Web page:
05 Try Picture Styles
Most recent cameras have preset Picture Styles (or Picture Controls) that can be useful for applying basic adjustments to your images in-camera, such as Portrait or Landscape. What’s more, many cameras also allow you to edit the saturation, sharpness and contrast settings to fine-tune the effect to suit your taste or style (for more, see Canon Picture Styles: how to use the in-camera effects on your EOS camera).
06 Minimise lens distortion
On Nikon cameras you have the option of automatically correcting lens distortion in-camera, while with Canon models you can correct for lens vignetting. These correction features are normally switched on in the set-up menu, although this will only be available if the lens on the camera is compatible with the automatic correction feature of your camera. Minimise distortions as you shoot, and you won’t have to fix your images post-shoot (learn more about distortion with our infographic explaining chromatic aberration).
07 Auto-rotate your shots
In the set-up menu of most cameras you’ll find an option that enables you to automatically rotate images according to whether they are taken in horizontal or upright format. Turning this function on can save you loads of time rotating images once you’ve downloaded them to your computer later.
08 Check file format and size
For the best quality, you’d normally shoot most images at the highest resolution available, and save them in raw format or the highest quality JPEG setting. But remember that you don’t always need to use these settings for shots that you only want to use on-screen or print at small sizes. By choosing a smaller image size you can save space on your memory card, and time resizing your shots later.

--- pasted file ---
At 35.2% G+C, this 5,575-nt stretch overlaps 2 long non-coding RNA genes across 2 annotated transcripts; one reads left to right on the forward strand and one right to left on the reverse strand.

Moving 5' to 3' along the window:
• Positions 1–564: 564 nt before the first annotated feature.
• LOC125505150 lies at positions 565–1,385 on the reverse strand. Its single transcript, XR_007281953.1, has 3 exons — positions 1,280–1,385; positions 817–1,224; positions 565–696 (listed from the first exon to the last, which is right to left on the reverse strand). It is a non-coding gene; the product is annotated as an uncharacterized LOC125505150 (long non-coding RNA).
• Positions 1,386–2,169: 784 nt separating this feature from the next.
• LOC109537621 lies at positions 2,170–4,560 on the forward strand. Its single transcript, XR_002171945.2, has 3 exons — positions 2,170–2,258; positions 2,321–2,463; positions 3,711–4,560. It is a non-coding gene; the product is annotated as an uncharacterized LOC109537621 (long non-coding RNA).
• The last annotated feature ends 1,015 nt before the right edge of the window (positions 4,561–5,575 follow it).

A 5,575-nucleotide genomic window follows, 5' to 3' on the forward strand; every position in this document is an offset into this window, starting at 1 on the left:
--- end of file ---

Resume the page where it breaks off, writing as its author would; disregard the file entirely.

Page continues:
09 Assign buttons
The function of most of the buttons on your camera will be set from the factory, but did you know that you can often customise the function of individual buttons, giving quick access to frequently-used settings and saving time wading through menus.
On Canon EOS cameras, like the 1100D, you can assign different functions to the SET button, such as image quality, ISO or flash Exposure Compensation. A similar range of options is available for the function (Fn) button on many Nikon DSLRs. Button customisation may seem a faff, but can save bags of time.
10 My Menu settings
Many cameras allow you to customise the menu so that the most used or useful adjustments are quickly available in their own menu page. So if there are particular features, such as Picture Styles or in-camera effects, that you use regularly, load them all into the My Menu page. Some lower-end models, such as the Nikon D3100, have a recent settings page. This shows the 20 most recently used settings, but you can’t fully customise this menu.